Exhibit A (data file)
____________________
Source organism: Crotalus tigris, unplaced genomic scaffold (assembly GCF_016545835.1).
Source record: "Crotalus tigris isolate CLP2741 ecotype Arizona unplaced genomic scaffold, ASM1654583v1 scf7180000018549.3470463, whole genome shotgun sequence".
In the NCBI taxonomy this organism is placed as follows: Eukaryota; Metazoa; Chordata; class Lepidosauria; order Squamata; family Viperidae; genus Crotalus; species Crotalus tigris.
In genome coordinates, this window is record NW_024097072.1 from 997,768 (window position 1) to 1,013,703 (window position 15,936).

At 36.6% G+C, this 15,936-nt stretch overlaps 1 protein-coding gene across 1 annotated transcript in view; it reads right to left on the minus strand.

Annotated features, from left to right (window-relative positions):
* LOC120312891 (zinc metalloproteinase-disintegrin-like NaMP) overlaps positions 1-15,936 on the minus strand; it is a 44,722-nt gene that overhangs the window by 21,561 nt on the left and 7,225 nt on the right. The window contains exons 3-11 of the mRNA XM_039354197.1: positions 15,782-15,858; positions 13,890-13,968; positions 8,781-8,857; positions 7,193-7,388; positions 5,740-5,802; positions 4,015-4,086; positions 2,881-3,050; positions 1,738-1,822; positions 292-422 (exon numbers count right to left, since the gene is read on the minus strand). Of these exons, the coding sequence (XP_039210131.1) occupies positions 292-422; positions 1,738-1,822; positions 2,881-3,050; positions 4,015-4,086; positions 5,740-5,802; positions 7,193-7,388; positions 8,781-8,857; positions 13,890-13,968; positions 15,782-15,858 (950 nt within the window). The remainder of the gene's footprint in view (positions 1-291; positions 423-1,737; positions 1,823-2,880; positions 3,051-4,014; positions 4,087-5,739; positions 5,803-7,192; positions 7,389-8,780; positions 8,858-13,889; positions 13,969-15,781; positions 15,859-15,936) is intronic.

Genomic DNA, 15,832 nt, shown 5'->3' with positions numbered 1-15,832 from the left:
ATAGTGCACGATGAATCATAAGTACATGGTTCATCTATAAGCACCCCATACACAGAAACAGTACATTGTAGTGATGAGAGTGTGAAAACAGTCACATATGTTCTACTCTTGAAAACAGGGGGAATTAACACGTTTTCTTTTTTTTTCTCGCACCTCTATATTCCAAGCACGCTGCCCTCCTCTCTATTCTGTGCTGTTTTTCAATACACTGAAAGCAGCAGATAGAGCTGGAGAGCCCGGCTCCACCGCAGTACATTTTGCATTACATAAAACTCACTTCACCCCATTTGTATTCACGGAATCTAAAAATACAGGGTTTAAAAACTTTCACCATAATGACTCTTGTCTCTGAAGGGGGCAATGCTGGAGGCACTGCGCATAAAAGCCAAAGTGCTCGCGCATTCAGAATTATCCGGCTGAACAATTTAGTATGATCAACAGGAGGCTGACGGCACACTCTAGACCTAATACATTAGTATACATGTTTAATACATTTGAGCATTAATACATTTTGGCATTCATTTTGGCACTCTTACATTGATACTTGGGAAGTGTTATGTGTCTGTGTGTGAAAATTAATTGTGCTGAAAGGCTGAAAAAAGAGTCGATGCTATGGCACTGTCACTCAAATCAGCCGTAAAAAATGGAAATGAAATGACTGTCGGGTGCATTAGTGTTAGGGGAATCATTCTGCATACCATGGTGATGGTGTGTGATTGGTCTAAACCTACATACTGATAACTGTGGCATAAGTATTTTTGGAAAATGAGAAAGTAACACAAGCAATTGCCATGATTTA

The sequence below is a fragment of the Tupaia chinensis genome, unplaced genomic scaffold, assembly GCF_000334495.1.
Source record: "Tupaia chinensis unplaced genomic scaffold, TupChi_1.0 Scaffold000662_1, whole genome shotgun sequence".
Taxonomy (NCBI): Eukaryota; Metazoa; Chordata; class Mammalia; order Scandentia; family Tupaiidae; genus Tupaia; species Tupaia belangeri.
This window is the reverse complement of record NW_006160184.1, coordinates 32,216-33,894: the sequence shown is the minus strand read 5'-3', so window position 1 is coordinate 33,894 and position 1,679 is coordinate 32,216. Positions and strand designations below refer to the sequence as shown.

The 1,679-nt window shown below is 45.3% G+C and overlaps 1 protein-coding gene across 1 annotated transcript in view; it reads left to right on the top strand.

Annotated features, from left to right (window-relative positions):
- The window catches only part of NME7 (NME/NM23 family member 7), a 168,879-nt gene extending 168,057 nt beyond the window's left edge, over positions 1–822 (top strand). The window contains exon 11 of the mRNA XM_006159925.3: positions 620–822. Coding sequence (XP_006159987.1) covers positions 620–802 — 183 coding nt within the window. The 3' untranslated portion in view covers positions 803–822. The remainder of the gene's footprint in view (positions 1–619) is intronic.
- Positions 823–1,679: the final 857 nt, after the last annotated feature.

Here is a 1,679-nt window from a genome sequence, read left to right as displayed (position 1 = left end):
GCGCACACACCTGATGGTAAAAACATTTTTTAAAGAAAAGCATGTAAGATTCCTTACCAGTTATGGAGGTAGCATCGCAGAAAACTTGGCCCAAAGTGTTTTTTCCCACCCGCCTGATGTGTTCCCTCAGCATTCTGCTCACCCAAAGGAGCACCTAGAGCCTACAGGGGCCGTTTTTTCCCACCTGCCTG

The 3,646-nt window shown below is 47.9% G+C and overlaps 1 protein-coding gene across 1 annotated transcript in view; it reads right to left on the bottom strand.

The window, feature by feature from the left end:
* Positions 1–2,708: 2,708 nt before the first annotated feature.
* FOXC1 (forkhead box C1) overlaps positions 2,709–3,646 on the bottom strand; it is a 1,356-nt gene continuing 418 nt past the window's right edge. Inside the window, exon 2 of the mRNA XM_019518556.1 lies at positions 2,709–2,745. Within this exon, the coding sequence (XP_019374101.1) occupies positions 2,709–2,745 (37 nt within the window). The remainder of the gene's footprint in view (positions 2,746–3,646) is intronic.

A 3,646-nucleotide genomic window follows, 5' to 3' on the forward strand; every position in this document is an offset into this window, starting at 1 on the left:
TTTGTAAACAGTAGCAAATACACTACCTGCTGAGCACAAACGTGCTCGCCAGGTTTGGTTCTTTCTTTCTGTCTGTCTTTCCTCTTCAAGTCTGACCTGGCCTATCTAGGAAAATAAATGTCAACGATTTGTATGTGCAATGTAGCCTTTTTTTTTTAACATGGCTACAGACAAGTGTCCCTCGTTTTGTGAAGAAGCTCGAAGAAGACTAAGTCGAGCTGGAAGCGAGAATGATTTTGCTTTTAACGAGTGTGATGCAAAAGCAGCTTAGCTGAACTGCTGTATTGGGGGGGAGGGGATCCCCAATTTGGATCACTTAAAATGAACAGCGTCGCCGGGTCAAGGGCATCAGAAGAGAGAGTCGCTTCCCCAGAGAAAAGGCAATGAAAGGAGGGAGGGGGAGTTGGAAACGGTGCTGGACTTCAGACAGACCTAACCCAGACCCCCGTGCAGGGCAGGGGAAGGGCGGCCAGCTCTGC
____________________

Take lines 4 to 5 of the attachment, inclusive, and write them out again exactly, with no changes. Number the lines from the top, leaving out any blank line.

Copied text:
In genome coordinates, this window is record NW_024097072.1 from 997,768 (window position 1) to 1,013,703 (window position 15,936).

At 36.6% G+C, this 15,936-nt stretch overlaps 1 protein-coding gene across 1 annotated transcript in view; it reads right to left on the minus strand.